In conclusion, Miller makes an assumption of her own: In the novel Stoker provides thorough historical detail obtained from his various references. Had he known about the atrocities of Vald Tepes, Miller argues, surely he would have included such information in his novel.

    For a more detailed argument by professor Miller, see http://www.ucs.mun.ca/~emiller/kalo.htm.


    Source: Most of the information provided on this site was obtained from a
    document entitled "The Historical Dracula," by Ray Porter. See http://www.eskimo.com/~mwirkk/vladhist.html for more information.
    Last edited by Marius; Monday, November 8th, 2004 at 04:12 PM.

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    Post Vlad Dracula

    while research one of my favorite famous figures in eastern european history

    I came across a false assumption that Vlad was somehow a communist...indeed the writings of Karl Marx didn't even exist in his day the Soviet Union when taking over Romania needed some propoganda and simply took the most valued war hero and tried to make him out as a hero of communism...but this is certainly not true of Vlad Dracula

    let me get to the real point of this thread
    Vlad Dracula the impaler not only was a great warlord,and exalt the virtues of radical traditionalism

    he was a geniune nationalist and even a Corporatist
    what I'm taking about is when Vlad Dracula invited 500 boyars to his castle to ask them how many princes reigned in their lifetimes
    when they answered many princes he blamed it on their trechery and had them executed and impaled on the spot
    and had them replaced with loyal subjects
    before he did that how the kingdom was run and who ruled was under the control of the boyar majority
    these economic agents=nobles/boyars ran the country until Vlad reversed things and merged trade/economy and state and removed this extra power the boyars had...sound fimiliar? this is actually a great example of Corporatism before was said to exist

    hence Vlad Dracula was the first Fascist Corporatist dictator

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    Post Re: AW: Vlad Dracula

    Quote Originally Posted by Hedwig
    Surely there are things to admire about Vlad, but I highly doubt the fact that he was a "genuine nationalist", first of all, because the feeling of pretainance to the same nation was not even developped in Valachia at the time. There was also no national state. Secondly, during his first years of reign, a lot of his actions were carried out due to a feeling of vengeance, as his father had been assasinated by a competitor for the throne.

    It is also said that he hated the sick, the poor, the beggars and the homeless. Once he invited the crowds to his residence where he treated them with a meal. Afterwards, he asked them if they wanted their poorness to come to an end. Of course their answer was affirmative, so he demanded that the hall be sealed and they were set on fire.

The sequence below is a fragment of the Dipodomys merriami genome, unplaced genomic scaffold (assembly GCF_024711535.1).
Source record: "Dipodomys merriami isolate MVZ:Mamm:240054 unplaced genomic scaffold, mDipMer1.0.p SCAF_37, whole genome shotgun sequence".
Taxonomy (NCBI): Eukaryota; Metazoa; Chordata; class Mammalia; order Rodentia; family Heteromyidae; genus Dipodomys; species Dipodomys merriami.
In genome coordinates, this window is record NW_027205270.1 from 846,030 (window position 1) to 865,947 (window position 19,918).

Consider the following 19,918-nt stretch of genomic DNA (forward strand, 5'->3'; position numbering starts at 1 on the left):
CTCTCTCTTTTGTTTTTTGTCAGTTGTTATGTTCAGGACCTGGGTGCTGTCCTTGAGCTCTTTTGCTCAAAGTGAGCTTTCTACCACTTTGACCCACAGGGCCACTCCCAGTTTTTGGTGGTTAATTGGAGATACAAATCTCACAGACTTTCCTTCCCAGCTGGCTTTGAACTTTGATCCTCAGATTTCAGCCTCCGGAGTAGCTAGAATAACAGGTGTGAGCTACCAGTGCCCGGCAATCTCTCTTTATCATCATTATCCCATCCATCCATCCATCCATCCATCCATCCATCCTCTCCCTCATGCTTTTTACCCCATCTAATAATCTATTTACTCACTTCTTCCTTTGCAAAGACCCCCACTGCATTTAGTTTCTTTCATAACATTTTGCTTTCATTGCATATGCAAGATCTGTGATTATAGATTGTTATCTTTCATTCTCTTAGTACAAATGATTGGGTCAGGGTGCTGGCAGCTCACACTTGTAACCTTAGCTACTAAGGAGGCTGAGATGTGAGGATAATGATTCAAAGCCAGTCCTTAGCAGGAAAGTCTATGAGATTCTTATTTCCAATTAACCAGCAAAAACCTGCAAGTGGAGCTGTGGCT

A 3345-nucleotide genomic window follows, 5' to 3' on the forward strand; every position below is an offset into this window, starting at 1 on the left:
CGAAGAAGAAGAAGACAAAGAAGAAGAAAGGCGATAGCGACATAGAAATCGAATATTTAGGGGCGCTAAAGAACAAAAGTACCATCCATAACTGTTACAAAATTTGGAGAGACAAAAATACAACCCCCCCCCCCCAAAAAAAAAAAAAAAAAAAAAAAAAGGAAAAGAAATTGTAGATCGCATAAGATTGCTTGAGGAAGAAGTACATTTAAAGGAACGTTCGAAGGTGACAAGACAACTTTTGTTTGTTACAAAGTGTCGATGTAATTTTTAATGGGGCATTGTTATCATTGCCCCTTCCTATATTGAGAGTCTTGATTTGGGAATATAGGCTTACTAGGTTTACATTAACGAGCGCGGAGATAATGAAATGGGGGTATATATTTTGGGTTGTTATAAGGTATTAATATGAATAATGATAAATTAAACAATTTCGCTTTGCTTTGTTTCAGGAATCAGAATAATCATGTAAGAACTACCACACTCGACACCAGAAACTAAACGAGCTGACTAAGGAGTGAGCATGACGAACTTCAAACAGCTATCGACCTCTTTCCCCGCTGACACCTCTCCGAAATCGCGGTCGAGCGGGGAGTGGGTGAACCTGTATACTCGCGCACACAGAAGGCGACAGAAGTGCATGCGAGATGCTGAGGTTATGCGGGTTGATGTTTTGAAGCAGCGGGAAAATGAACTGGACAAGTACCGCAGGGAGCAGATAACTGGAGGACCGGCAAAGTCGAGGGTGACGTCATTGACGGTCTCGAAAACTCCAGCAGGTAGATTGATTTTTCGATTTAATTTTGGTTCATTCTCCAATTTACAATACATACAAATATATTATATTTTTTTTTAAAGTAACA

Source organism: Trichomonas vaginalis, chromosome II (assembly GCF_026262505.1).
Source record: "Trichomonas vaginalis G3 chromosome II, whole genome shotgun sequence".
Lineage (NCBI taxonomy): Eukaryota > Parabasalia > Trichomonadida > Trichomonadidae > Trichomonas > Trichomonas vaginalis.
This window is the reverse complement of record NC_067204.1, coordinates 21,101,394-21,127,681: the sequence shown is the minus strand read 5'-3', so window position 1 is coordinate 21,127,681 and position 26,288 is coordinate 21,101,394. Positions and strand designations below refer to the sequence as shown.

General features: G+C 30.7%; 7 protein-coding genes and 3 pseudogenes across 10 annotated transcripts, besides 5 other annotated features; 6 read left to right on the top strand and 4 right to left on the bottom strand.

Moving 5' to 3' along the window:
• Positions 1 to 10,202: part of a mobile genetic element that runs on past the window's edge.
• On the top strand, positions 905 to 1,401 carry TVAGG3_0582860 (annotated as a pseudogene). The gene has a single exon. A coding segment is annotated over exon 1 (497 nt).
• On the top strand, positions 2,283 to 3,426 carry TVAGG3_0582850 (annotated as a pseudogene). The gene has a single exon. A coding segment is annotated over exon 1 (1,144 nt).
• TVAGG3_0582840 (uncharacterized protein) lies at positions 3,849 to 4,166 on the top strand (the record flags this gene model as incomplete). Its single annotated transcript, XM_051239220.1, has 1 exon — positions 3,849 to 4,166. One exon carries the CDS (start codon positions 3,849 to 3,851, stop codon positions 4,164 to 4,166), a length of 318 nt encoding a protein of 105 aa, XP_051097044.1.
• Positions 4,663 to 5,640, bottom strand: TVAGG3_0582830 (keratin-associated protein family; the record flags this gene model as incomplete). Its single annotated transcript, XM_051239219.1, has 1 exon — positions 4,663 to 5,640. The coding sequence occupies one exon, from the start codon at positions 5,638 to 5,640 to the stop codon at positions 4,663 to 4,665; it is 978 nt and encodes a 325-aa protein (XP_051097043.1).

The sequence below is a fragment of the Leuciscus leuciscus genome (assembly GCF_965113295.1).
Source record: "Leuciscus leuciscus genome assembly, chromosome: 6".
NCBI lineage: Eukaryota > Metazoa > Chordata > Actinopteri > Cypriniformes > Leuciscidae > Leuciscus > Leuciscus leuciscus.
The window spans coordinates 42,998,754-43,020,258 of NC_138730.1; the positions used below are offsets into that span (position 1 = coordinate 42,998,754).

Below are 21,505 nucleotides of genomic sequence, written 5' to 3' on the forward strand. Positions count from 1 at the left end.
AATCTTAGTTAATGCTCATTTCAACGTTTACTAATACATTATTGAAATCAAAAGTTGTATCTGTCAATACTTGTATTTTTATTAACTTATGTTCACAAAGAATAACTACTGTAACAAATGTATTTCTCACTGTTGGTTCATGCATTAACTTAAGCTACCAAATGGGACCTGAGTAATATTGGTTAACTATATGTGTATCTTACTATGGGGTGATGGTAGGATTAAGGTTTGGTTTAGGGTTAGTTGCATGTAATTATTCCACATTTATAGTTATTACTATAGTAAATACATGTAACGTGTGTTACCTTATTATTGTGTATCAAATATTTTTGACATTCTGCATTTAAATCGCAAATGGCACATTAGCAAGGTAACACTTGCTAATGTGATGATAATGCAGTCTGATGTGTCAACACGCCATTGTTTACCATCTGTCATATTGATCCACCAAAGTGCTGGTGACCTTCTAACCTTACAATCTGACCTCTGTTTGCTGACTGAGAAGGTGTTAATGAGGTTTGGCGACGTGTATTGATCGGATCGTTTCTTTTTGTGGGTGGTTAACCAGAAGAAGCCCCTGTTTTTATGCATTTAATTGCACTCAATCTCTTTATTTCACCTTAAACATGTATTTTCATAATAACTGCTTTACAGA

Dictator? Well, one could say he was an authoritary figure. The notorious impaling was actually a Turkish habbit - it makes sense that he picked it up, having in matter the fact that he had spent a lot of time among the Turks.

    P.S: Romania was not part of the Soviet Union.
    I said he was a nationalist because he fought foreign influence in his country(Turks and Hungarians)

    that story about the poor men and beggars was just his answer to welfare

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    Academics find Dracula was partly inspired by Sligo


    It is one of the most famous novels of all time, one which has scared readers and viewers of the many screen and stage interpretations since it was penned in 1897.
    What’s not widely known, however, is that Dracula, the story of a Transylvanian vampire who travels to England in search of new blood, was actually partly inspired by the town of Sligo.


    Bram Stoker, author of Dracula, was born in Dublin on 8 November, 1847, but his mother, Charlotte Stoker, née Thornley, grew up in Sligo, and stories she told him as a child echo through Stoker’s most famous novel.




    Today, to mark Bram Stoker’s birthday, academics and fans of the gothic novel have gathered in Sligo to discuss just 'How Sligo shaped Dracula' at a conference organised by the local Bram Stoker Society.
    Historian Dr Marion McGarry has been researching the connections between Dracula and Sligo, and points to a devastating cholera epidemic in the town in 1832, when in just six weeks, an estimated 1,500 townspeople died from the disease.


    While Charlotte’s family escaped, Dr McGarry says she was forever haunted by what she witnessed, and in later years wrote a first-hand account of what she witnessed in ‘Experiences of the Cholera in Ireland’. Charlotte told the young Bram stories of the cholera epidemic, but it seems he later consulted other accounts of the epidemic in Sligo written by local historians William G Wood-Martin and Terence O’Rorke. According to Dr McGarry, by analysing these sources and cross-referencing the text of Dracula, it is apparent that Count Dracula can be partly read as the personification of Sligo’s cholera epidemic.





    The first victim of the cholera epidemic in Sligo died on 11 August. Wood-Martin wrote that this event was preceded by an unusual storm, with ‘thunder and lightning, accompanied by a close, hot atmosphere’.
    Dr McGarry says this is mirrored in Dracula, whose arrival from the east is preceded by a great and sudden storm, and he claims his first victim on English soil on 11 August.


    Dr McGarry’s research highlights other connections between Dracula and what happened in Sligo in 1832, including real stories of people being buried before they were dead - while in Dracula, there is the concept of the undead, vampires who are living while dead.